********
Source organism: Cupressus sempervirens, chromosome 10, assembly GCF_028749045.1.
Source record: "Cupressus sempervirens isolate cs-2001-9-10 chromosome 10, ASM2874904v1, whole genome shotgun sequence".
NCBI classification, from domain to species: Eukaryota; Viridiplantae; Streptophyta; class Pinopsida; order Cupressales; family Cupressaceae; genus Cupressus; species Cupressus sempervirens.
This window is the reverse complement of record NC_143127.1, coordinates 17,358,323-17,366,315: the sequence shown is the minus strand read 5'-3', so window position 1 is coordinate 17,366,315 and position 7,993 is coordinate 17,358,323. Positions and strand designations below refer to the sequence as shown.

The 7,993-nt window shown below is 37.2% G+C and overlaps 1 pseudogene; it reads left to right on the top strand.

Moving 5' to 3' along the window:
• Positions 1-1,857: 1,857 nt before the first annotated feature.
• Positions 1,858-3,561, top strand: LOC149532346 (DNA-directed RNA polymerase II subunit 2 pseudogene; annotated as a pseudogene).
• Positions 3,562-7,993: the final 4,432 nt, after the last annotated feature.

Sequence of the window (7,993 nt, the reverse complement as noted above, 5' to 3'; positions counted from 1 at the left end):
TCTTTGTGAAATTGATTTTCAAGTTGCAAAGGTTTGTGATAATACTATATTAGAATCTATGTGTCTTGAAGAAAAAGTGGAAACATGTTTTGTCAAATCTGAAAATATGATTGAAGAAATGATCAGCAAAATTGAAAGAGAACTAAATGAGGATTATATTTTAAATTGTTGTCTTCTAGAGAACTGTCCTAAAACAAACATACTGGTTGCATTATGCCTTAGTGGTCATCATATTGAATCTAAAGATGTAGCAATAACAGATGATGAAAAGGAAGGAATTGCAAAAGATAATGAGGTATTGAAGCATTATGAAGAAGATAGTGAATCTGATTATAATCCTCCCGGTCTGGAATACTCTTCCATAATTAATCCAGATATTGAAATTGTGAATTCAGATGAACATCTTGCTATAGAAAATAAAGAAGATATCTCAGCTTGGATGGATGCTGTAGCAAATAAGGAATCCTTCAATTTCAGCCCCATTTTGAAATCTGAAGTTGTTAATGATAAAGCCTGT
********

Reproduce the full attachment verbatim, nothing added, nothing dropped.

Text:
Source organism: Cupressus sempervirens, chromosome 10, assembly GCF_028749045.1.
Source record: "Cupressus sempervirens isolate cs-2001-9-10 chromosome 10, ASM2874904v1, whole genome shotgun sequence".
NCBI classification, from domain to species: Eukaryota; Viridiplantae; Streptophyta; class Pinopsida; order Cupressales; family Cupressaceae; genus Cupressus; species Cupressus sempervirens.
This window is the reverse complement of record NC_143127.1, coordinates 17,358,323-17,366,315: the sequence shown is the minus strand read 5'-3', so window position 1 is coordinate 17,366,315 and position 7,993 is coordinate 17,358,323. Positions and strand designations below refer to the sequence as shown.

The 7,993-nt window shown below is 37.2% G+C and overlaps 1 pseudogene; it reads left to right on the top strand.

Moving 5' to 3' along the window:
• Positions 1-1,857: 1,857 nt before the first annotated feature.
• Positions 1,858-3,561, top strand: LOC149532346 (DNA-directed RNA polymerase II subunit 2 pseudogene; annotated as a pseudogene).
• Positions 3,562-7,993: the final 4,432 nt, after the last annotated feature.

Sequence of the window (7,993 nt, the reverse complement as noted above, 5' to 3'; positions counted from 1 at the left end):
TCTTTGTGAAATTGATTTTCAAGTTGCAAAGGTTTGTGATAATACTATATTAGAATCTATGTGTCTTGAAGAAAAAGTGGAAACATGTTTTGTCAAATCTGAAAATATGATTGAAGAAATGATCAGCAAAATTGAAAGAGAACTAAATGAGGATTATATTTTAAATTGTTGTCTTCTAGAGAACTGTCCTAAAACAAACATACTGGTTGCATTATGCCTTAGTGGTCATCATATTGAATCTAAAGATGTAGCAATAACAGATGATGAAAAGGAAGGAATTGCAAAAGATAATGAGGTATTGAAGCATTATGAAGAAGATAGTGAATCTGATTATAATCCTCCCGGTCTGGAATACTCTTCCATAATTAATCCAGATATTGAAATTGTGAATTCAGATGAACATCTTGCTATAGAAAATAAAGAAGATATCTCAGCTTGGATGGATGCTGTAGCAAATAAGGAATCCTTCAATTTCAGCCCCATTTTGAAATCTGAAGTTGTTAATGATAAAGCCTGT